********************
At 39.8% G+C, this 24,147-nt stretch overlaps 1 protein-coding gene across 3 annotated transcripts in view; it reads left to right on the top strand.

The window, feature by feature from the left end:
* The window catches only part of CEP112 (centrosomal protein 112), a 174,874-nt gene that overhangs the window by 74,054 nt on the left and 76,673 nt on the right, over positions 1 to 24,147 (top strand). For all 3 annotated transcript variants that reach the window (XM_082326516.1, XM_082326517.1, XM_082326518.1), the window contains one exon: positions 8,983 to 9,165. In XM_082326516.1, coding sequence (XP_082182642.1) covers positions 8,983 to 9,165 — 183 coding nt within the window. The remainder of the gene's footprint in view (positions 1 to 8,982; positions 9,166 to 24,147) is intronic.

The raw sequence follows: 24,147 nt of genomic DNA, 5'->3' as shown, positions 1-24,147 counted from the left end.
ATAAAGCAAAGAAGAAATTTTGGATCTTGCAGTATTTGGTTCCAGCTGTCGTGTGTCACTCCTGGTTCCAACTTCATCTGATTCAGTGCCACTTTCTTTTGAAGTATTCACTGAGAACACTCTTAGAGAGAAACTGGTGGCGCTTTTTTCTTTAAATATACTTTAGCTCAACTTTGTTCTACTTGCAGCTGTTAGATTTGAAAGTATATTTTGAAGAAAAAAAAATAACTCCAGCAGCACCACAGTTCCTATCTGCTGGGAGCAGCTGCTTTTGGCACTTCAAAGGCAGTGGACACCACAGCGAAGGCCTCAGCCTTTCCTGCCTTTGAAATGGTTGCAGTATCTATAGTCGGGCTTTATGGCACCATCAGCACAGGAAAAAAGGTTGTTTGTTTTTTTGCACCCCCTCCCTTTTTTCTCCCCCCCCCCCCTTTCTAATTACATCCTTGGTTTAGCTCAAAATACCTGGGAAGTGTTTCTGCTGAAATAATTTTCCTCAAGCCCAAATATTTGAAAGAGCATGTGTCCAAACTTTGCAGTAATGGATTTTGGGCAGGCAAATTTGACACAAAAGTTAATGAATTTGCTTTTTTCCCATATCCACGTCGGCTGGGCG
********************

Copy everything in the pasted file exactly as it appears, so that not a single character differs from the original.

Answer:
At 39.8% G+C, this 24,147-nt stretch overlaps 1 protein-coding gene across 3 annotated transcripts in view; it reads left to right on the top strand.

The window, feature by feature from the left end:
* The window catches only part of CEP112 (centrosomal protein 112), a 174,874-nt gene that overhangs the window by 74,054 nt on the left and 76,673 nt on the right, over positions 1 to 24,147 (top strand). For all 3 annotated transcript variants that reach the window (XM_082326516.1, XM_082326517.1, XM_082326518.1), the window contains one exon: positions 8,983 to 9,165. In XM_082326516.1, coding sequence (XP_082182642.1) covers positions 8,983 to 9,165 — 183 coding nt within the window. The remainder of the gene's footprint in view (positions 1 to 8,982; positions 9,166 to 24,147) is intronic.

The raw sequence follows: 24,147 nt of genomic DNA, 5'->3' as shown, positions 1-24,147 counted from the left end.
ATAAAGCAAAGAAGAAATTTTGGATCTTGCAGTATTTGGTTCCAGCTGTCGTGTGTCACTCCTGGTTCCAACTTCATCTGATTCAGTGCCACTTTCTTTTGAAGTATTCACTGAGAACACTCTTAGAGAGAAACTGGTGGCGCTTTTTTCTTTAAATATACTTTAGCTCAACTTTGTTCTACTTGCAGCTGTTAGATTTGAAAGTATATTTTGAAGAAAAAAAAATAACTCCAGCAGCACCACAGTTCCTATCTGCTGGGAGCAGCTGCTTTTGGCACTTCAAAGGCAGTGGACACCACAGCGAAGGCCTCAGCCTTTCCTGCCTTTGAAATGGTTGCAGTATCTATAGTCGGGCTTTATGGCACCATCAGCACAGGAAAAAAGGTTGTTTGTTTTTTTGCACCCCCTCCCTTTTTTCTCCCCCCCCCCCCTTTCTAATTACATCCTTGGTTTAGCTCAAAATACCTGGGAAGTGTTTCTGCTGAAATAATTTTCCTCAAGCCCAAATATTTGAAAGAGCATGTGTCCAAACTTTGCAGTAATGGATTTTGGGCAGGCAAATTTGACACAAAAGTTAATGAATTTGCTTTTTTCCCATATCCACGTCGGCTGGGCG